I like Great Britain a lot, for many reasons. And since I am always inspired by British themed things, I long wanted to do some Brit blocks. Currently I am waiting to be able to finish my Farmer’s Wife quilt, and so I thought it would be a good idea to use up some scraps and start a not too big quilting project dedicated to the UK. I plan a block when the previous is finished, so no idea where I’ll end up.
Since the holidays, I have been sewing little else but potholders. The six inch blocks all turned into potholders, plus I came across Amy’s blog again and her very beautiful tutorial for potholders, and decided to try it out.
The most difficult part of sewing these was the binding. It came around all twisted and bumpy – awful! Some days later, I ripped it off again and used some ready-made bias tape.
The most fun part, I think, is embellishing the front sides. I like the idea of not making exact twins but rather making up two matching designs. And it really is fun to rifle through my drawers and bring to light some long forgotten scraps of lace or beads.
Binding the potholders still is the most challenging part but anyway easier than making hand made bias tape.
Here is just a little something I sewed today. I’m not sure what to make of it. Maybe some potholders (fortunately I made two). It is a six inch block and a very simple but intgriguing variation of the log cabin design.
Merry Christmas to you all, whereever you are!
I am so happy to be able to show off my finished Baltimore Album quilt at last.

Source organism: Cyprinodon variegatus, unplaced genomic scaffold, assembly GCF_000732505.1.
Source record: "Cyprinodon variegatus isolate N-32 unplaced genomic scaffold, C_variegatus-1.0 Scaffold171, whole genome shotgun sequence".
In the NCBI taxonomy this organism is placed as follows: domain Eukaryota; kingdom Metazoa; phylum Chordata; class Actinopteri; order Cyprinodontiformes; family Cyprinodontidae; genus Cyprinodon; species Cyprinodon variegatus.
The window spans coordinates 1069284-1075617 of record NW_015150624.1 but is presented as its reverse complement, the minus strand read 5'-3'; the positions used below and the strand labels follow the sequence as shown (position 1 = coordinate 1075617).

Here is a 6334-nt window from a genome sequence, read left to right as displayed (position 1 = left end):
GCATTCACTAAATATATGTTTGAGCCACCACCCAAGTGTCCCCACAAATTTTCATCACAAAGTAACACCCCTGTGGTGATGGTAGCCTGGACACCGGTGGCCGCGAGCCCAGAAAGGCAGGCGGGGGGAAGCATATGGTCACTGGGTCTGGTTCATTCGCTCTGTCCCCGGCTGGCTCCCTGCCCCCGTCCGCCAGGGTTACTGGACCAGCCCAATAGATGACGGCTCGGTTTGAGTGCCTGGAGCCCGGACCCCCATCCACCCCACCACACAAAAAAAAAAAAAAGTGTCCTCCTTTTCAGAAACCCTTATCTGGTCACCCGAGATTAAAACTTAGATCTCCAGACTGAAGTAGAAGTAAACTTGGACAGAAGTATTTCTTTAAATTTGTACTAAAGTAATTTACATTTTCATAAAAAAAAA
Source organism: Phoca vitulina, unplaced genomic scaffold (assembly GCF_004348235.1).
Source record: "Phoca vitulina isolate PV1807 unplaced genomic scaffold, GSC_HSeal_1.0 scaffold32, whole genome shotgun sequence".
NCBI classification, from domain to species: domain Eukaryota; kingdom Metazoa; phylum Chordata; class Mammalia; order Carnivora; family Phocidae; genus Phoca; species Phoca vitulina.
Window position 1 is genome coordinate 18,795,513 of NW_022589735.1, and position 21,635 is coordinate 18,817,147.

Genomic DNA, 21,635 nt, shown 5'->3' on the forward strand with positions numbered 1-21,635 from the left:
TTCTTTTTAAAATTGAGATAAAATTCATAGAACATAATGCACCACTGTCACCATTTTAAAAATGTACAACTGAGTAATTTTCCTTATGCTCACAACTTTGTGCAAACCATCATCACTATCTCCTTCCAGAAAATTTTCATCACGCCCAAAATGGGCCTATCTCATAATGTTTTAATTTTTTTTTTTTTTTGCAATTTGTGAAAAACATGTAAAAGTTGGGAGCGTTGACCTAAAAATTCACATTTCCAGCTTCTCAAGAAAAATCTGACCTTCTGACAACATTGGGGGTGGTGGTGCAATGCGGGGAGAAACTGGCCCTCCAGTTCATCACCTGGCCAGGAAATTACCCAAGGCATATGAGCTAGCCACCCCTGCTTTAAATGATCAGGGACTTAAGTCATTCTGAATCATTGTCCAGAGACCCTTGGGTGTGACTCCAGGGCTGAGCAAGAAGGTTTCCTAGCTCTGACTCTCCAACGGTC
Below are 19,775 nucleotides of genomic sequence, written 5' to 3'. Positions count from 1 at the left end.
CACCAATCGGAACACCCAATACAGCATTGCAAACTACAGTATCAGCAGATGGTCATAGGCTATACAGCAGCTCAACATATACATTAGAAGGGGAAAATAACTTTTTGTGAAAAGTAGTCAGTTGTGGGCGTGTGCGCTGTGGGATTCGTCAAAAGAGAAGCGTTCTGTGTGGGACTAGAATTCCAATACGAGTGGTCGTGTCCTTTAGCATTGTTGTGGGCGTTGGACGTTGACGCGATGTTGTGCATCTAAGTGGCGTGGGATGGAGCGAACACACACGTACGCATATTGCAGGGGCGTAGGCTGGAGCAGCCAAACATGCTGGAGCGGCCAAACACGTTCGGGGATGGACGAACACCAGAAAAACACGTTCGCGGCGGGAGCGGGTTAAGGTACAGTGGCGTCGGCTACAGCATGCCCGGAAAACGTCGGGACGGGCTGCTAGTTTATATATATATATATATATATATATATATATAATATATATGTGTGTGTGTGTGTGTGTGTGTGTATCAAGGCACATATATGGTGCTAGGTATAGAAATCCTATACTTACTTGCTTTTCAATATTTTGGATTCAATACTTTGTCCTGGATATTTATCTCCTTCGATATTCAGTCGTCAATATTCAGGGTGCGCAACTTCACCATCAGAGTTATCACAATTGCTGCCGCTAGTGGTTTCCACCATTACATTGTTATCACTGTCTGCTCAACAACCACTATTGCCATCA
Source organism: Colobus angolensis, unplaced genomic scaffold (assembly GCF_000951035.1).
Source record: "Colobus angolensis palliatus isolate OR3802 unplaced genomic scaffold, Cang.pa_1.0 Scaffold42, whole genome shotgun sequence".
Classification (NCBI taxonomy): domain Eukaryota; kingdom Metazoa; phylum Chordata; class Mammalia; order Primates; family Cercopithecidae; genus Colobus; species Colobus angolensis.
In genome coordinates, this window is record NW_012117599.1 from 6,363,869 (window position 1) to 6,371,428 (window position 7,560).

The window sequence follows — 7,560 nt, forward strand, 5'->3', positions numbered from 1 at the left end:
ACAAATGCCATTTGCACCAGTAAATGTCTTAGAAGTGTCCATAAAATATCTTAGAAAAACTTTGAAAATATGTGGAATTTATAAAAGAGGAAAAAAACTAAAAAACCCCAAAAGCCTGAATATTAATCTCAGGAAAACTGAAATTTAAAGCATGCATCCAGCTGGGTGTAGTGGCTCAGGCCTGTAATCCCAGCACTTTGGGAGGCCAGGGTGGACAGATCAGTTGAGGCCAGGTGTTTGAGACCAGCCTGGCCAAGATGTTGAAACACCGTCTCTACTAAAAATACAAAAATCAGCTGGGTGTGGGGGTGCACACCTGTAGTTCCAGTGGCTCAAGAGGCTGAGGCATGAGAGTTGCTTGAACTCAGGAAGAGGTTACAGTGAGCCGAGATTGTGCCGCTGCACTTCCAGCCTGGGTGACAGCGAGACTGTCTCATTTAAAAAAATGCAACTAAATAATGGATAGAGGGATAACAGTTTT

Started out as an in-between project to fill up time while waiting for my quilt along to be carried on each month, it has over time evolved into a big project itself—and now come to this! It measures about 80 inches squared. Compared to most of my quilts, I had no pattern for this one but rather designed it all by myself. That is, I did a lot of research on Baltimore Album quilts, noted down designs I liked, and then created patterns with my favourite motifs.
I remember that I started with a design that I like best until this day, and one of the hardest because the appliqué has many small curves—the oak leaf design which I put in the centre of this quilt. I saw many patterns like this, and almost always the wreath of leaves was complemented by red apples. But as I sewed this square, I found that the apples would cover up so much of my oak leaves that I thought it a great pity that the elaborate leaves should come to lie under the crude apples. And so I invented the silver and gold acorns.
I guess I could produce a small history of every one of the 25 blocks, and that is exactly one of the many charms of a sampler quilt, isn’t it?